Themes and Meanings

(Masterpieces of American Fiction)

The exploitation of women is one metaphor for the capitalistic exploitation of workers and nature. In an ironic chapter of “data” about Bennett’s life, the narrator discusses capitalism, damning with faint praise the high living standards under capitalism and offering a version of the trickle-down theory from the wealthy to the poor: “And while we may not admire always the personal motives of our business leaders we can appreciate the inevitable percolation of the good life as it comes down through our native American soil.” In the next chapter, Joe describes the power of business leaders such as Bennett: “Mr. Antobody Bennett was a big man who . . . made the universe punch in like the rest of us.” Bennett can control not only time but also nature, in the form of Loon Lake. He imposes his will on it, plumbs its depths, and makes an isolated fortress of his estate. In Loon Lake, Doctorow suggests that the American Dream is really a nightmare. Attaining the dream does not necessarily depend on diligence and thrift; and when the dream is achieved, the “dreamer” is isolated from society and is morally and emotionally barren (neither Joe nor Bennett produces any children).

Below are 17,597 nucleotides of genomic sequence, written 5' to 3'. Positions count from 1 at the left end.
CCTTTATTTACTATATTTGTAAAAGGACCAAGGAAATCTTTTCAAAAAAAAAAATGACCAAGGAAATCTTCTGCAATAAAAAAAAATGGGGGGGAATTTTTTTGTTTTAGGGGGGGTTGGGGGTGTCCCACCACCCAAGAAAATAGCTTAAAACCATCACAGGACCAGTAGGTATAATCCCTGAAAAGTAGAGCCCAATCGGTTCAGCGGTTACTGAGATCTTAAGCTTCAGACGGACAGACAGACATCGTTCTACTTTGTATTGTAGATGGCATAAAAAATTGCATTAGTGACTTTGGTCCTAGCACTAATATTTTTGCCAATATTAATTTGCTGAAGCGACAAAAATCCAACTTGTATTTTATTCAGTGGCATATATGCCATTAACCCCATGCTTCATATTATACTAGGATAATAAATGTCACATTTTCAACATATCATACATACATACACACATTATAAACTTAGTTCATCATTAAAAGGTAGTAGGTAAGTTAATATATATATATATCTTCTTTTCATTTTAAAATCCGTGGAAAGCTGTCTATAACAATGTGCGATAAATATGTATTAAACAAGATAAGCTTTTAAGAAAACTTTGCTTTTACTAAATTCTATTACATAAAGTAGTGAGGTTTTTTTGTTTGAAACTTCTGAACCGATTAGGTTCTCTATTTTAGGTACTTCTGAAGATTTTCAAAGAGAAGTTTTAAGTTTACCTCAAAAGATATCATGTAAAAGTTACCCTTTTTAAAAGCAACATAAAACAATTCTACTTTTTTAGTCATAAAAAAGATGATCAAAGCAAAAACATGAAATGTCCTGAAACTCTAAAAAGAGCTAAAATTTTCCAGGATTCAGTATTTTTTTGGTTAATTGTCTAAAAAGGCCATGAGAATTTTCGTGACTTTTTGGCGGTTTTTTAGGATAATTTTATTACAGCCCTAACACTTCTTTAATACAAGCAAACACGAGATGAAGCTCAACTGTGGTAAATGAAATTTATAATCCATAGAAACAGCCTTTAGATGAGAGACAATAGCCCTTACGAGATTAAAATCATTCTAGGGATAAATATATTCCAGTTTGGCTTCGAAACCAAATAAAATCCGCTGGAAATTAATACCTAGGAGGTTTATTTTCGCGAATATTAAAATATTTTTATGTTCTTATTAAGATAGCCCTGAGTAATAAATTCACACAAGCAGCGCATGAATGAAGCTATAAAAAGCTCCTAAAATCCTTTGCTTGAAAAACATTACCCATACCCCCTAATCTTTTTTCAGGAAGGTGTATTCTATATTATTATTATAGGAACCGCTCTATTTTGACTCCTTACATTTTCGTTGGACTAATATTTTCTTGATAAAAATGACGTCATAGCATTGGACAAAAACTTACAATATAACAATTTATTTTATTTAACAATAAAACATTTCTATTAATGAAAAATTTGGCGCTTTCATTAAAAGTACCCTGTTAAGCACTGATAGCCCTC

In order to convey these themes, Doctorow experiments with narrative. He includes many narrative threads, annotated poems, accounts of the impending death of Penfield and Lucinda, sociological analyses, résumés, and letters; Joe, though, is the narrator. He switches from first to third person to describe himself, eliminates punctuation in stream-of-consciousness passages, and intersperses poems with prose, all in an effort to suggest not only a character but also a narrative in the process of becoming. Since the novel is not chronological and perspectives are not easily identified, the reader is forced to be an active participant in the creation of the narrative. The novel is about characters, but since the reader sees characters narrating, it is also about the writing of fiction.